Fantastic Beasts and Where to Find Them SPOILER-FREE Review
I am not a very big fan of Harry Potter. I read all the books and watched all the movies, but I just never got into the craze like everyone else did. It's something that just didn't have a ton of appeal for me. So with Fantastic Beasts and Where to Find Them, a Harry Potter spin-off film, set to come out, I didn't really have plans to see it. It wasn't something that interested me, so I planned just to skip this one. However, things worked out and I went to go see it, with modest expectations. I had heard a lot of good things about it from the critics, and I was just wanting to be entertained. Harry Potter wasn't my thing, but maybe Fantastic Beasts could do something for me. So I went in with moderate expectations, hoping that it would end up surprising me, and really it did. Fantastic Beasts has its problems, but it is incredibly accessible to those not steeped in Harry Potter lore, and is overall a very entertaining movie to watch.
Newt Scamander (Eddie Redmayne) is a wizard biologist who travels to New York in order to conduct business. But when some of the creatures from his briefcase get loose and scatter all over the city, Newt must embark on a journey with a few people he meets along the way to find them all.
One thing I did appreciate about the Harry Potter movies was the creativity behind it. While it wasn't necessarily my thing, I do give a lot of credit to the mind of J.K. Rowling, and all the ingenuity that went into creating that world. None of that is lost with Fantastic Beasts. This movie goes to incredible lengths to create new lore and highly imaginative imagery. Some of the visuals are absolutely stunning. There's this entire sequence when we see what's inside Newt's briefcase that was incredible. I think it was my favorite part of the movie, simply because of how much raw imagination was put into it. Rowling wrote the screenplay for this film, her debut was a screenwriter, and I thought she did an impressive job. Not only did she retain the creativity she brought to the books, but she told a competent story. I had some narrative issues that I'll get into later, but overall I thought she did a fine job writing this movie.
The performances are good, though nothing really stands out. Eddie Redmayne did a good job leading the film. I love his work in movies like The Theory of Everything, so I was excited to see what he brought to the table here. He doesn't give an Oscar worthy performance or anything like that, but he does a well enough job in carrying the film. Dan Fogler and Katherine Waterson work good as supporting characters, and Fogler especially at being the comedic relief. It doesn't come into play too much to overstay its welcome, but just enough to keep the scenes light. I also appreciated how Fantastic Beasts didn't try to constantly reference the Harry Potter films. There are certain tie-ins that just make sense, but nothing is shoe-horned in. One of my main criticisms with The Hobbit movie was that it was littered with The Lord of the Rings references, constantly hearkening back to those films, as if it was afraid to be it's own film. With Fantastic Beasts, it never reverts back to that, but instead stands confidently as an independent series.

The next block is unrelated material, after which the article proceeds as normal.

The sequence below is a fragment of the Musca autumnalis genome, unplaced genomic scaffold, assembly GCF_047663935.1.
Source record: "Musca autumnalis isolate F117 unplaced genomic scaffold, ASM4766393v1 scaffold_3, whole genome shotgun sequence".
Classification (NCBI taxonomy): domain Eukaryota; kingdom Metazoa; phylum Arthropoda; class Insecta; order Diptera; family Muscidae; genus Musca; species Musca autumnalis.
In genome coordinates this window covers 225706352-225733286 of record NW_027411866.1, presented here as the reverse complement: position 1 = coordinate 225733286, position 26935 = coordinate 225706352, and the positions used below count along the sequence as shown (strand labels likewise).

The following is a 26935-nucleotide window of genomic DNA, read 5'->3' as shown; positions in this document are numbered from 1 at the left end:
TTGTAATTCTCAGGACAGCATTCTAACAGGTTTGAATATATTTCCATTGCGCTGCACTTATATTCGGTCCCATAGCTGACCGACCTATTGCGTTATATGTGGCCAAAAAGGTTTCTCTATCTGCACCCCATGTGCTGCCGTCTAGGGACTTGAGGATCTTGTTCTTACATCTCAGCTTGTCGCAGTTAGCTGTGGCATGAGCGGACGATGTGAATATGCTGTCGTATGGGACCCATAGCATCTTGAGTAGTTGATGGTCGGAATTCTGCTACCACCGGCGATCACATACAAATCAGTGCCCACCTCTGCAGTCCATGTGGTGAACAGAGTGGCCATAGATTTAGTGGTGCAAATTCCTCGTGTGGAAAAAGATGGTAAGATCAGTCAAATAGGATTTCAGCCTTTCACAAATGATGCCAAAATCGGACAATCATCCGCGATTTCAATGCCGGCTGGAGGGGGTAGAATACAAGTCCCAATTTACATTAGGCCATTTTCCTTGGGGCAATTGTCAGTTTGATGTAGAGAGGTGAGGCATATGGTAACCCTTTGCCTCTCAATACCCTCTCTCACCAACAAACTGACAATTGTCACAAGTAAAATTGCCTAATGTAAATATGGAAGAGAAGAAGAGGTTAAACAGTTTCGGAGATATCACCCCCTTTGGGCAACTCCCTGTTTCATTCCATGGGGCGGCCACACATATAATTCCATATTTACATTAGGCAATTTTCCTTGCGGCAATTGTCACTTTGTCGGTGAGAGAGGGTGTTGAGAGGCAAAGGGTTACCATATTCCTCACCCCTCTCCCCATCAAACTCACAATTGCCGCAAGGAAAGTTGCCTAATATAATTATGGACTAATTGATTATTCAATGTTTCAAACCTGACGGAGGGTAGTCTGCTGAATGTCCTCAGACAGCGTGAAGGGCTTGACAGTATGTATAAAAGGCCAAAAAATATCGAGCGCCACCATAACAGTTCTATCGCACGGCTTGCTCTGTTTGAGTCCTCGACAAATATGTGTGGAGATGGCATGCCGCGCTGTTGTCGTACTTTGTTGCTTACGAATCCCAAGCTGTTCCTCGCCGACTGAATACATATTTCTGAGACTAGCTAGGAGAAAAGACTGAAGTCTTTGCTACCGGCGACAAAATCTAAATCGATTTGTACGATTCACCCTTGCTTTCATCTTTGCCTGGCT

There are some story problems, however. The pacing varies from time-to-time, spending too much time on one thing, or not enough on another. But the main problem was the scale. The first two thirds of the film are very small scale and personal, revolving mostly around Newt finding his creatures. But the third act turns into a much more, end-of-the-world kind of scenario that seemed out of place for the rest of the movie that had proceeded it. And the story itself wasn't entirely compelling. It needed more going on. It's about Newt's search for his lost creatures, but that's not enough of a story to warrant two and a half hours. It needed a much more dynamic narrative, and it needed to be more consistent on with the size of the scale. The villain of the film also felt tacked on. It's not really developed much throughout the movie, and then all of a sudden it just shows up near the end. It wasn't a bad villain per say, but it could have been developed and utilized a lot better.
Overall, Fantastic Beasts and Where to Find Them was a pleasant surprise for a person who's not a fan of the Harry Potter films. It's entertaining and fun, and is very accessible for those not overly steeped in lore. It doesn't constantly refer to the Harry Potter movies, but instead works to create its own self-sufficient universe. The ingenuity behind Harry Potter isn't lost with this one, and J.K. Rowling does a great job of bringing back that classic creativity. The performances are all pretty good, though no one stands out among the rest. The film does have some pacing issues, and the story gets kind of muddled in terms of how large the scale of the movie is. The villain does feel tacked on in the end. The CGI is also 50/50. Some scenes it looked incredible, and I completely forgot it was made by a computer. Other times I could see right through it. But in the end, Fantastic Beasts is a fun movie to go see, for those who are Harry Potter fans and those who aren't. I'm interested in seeing more, but I don't think we need to see four more sequels. That, I feel, is a little overboard!
What do you think? Have you seen Fantastic Beasts and Where to Find Them? Did you like the film? Leave your (spoiler-free) thoughts in the comments section below.
Written by: Nate
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